Our trees and forests provide many benefits
Column by Gareth Davies, MP for Grantham.
I am very proud to have many fantastic organisations based in our area, but one in particular is engaged in work that will be vital to future generations.
The Woodland Trust is the UK’s largest woodland conservation charity and we are lucky to have them headquartered in Grantham.
I met them recently for a walk around Londonthorpe Wood to discuss their work.
Currently only 13 per cent of the UK is forested; this puts us below many other countries in Europe.
The Woodland Trust is working to change this with an ambition to plant 55 million trees by 2025. Their work relies not only on the many staff in Grantham but hundreds of thousands of members and volunteers who spend their time protecting our forests across the country.
In 2018, volunteers donated 275,000 hours for this effort.
While it may not be immediately obvious beyond natural beauty, there are so many benefits our forests and trees provide. In fact, Europe Economics and The Woodland Trust found in a recent report that our nation’s forests provide us with over £270bn in benefits. Benefits that include helping to tackle flooding by capturing rainwater, improving water quality, improving air quality, and even apparently reducing crime.
It is perhaps no surprise therefore that economists estimate that an area with 20 per cent tree cover will see house prices increase by as much a seven per cent.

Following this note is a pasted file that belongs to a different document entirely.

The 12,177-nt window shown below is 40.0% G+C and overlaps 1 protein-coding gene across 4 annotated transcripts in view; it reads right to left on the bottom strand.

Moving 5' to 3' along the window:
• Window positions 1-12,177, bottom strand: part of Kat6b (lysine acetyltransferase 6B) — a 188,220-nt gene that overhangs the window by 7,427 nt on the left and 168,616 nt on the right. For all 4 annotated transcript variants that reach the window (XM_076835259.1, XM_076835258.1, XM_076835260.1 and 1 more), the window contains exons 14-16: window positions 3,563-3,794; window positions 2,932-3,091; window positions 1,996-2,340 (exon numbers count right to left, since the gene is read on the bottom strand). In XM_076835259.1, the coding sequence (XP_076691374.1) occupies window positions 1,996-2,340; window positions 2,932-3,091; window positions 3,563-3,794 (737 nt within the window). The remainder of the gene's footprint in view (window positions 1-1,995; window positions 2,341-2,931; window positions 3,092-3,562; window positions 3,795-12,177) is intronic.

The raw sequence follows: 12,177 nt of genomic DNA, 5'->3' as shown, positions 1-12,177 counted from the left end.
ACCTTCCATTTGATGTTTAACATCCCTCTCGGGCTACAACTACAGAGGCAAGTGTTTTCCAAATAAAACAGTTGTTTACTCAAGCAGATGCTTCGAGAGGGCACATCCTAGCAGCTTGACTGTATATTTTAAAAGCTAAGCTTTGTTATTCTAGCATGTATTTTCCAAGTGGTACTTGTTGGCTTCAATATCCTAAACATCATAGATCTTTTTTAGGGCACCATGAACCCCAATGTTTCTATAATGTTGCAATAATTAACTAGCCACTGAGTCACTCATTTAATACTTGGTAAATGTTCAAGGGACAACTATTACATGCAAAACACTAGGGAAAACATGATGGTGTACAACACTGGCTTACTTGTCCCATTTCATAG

There are two benefits though that I want to especially highlight.
Firstly, as they grow, trees naturally absorb the CO2 from the atmosphere that creates global warming. The Forestry Commission estimates that for every acre, trees absorb 272 tonnes of CO2. Therefore, if we are to make our target of being a net zero country by 2050, we must vastly accelerate tree planting as way of helping to reduce carbon emissions nationally, while simultaneously improving the quality of the air we breathe locally here in Lincolnshire.
Secondly, during the pandemic we have been reminded of the critical recreational value of our forests, be it cycling or walking with our friends and family.
Even before the coronavirus, there were roughly 490 million visits to woodland every year and this has been shown time again to be a recreational activity that brings significant improvements to personal wellbeing both in terms of exercise but also mental health.
They say the meaning of life is to plant trees under whose shade you do not expect to sit.
Well let’s get on with planting those seeds.